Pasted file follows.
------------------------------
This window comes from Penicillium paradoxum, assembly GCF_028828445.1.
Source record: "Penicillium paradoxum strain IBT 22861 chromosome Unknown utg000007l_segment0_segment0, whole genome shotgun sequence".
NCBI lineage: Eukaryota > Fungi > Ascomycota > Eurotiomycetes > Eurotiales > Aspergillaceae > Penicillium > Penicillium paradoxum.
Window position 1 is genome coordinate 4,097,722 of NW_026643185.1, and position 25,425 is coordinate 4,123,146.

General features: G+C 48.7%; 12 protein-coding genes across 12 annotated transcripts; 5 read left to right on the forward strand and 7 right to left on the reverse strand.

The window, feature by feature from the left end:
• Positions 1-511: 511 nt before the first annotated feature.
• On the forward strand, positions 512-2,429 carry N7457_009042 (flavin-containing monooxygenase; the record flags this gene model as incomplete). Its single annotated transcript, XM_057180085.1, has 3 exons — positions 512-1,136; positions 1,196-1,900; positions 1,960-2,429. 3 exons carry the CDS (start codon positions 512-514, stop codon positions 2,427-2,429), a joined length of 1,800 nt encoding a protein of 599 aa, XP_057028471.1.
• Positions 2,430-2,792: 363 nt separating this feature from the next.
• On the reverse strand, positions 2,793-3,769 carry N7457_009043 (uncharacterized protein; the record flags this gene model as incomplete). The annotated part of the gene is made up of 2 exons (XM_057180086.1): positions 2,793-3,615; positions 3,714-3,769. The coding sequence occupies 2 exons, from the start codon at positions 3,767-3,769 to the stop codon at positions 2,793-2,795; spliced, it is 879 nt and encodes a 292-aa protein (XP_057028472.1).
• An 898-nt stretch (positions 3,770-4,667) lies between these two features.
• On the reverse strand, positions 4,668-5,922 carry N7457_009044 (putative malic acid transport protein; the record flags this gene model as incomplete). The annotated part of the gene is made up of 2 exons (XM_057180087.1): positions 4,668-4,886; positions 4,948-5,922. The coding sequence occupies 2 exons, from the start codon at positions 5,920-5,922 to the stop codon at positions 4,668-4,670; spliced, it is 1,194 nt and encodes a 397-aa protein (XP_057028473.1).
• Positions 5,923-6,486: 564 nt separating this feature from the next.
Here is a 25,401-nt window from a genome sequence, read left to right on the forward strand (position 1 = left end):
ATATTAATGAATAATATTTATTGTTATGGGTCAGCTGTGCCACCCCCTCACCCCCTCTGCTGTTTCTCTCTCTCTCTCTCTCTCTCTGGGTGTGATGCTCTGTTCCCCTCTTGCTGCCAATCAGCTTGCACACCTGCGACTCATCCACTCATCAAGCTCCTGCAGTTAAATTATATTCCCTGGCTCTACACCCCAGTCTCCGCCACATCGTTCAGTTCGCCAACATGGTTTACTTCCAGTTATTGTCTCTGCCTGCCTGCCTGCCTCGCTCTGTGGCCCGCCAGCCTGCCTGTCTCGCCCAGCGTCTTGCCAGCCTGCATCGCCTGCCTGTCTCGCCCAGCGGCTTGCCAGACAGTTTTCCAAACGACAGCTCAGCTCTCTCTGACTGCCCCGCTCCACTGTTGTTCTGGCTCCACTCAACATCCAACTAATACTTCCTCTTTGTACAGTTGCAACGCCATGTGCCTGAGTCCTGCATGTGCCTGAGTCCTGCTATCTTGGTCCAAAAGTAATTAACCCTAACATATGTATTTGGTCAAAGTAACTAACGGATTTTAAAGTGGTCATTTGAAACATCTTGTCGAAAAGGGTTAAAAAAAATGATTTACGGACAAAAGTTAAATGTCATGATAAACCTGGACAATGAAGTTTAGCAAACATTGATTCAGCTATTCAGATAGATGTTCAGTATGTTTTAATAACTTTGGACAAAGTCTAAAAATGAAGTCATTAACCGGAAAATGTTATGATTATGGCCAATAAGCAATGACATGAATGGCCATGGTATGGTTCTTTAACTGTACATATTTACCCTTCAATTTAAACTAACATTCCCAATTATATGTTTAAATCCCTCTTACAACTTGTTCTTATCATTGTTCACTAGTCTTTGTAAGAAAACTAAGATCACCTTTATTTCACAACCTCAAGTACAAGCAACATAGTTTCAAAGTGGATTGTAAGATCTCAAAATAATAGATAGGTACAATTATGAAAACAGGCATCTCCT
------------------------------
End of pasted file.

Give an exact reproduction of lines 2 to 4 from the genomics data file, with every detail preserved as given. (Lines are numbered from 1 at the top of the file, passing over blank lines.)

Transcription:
Source record: "Penicillium paradoxum strain IBT 22861 chromosome Unknown utg000007l_segment0_segment0, whole genome shotgun sequence".
NCBI lineage: Eukaryota > Fungi > Ascomycota > Eurotiomycetes > Eurotiales > Aspergillaceae > Penicillium > Penicillium paradoxum.
Window position 1 is genome coordinate 4,097,722 of NW_026643185.1, and position 25,425 is coordinate 4,123,146.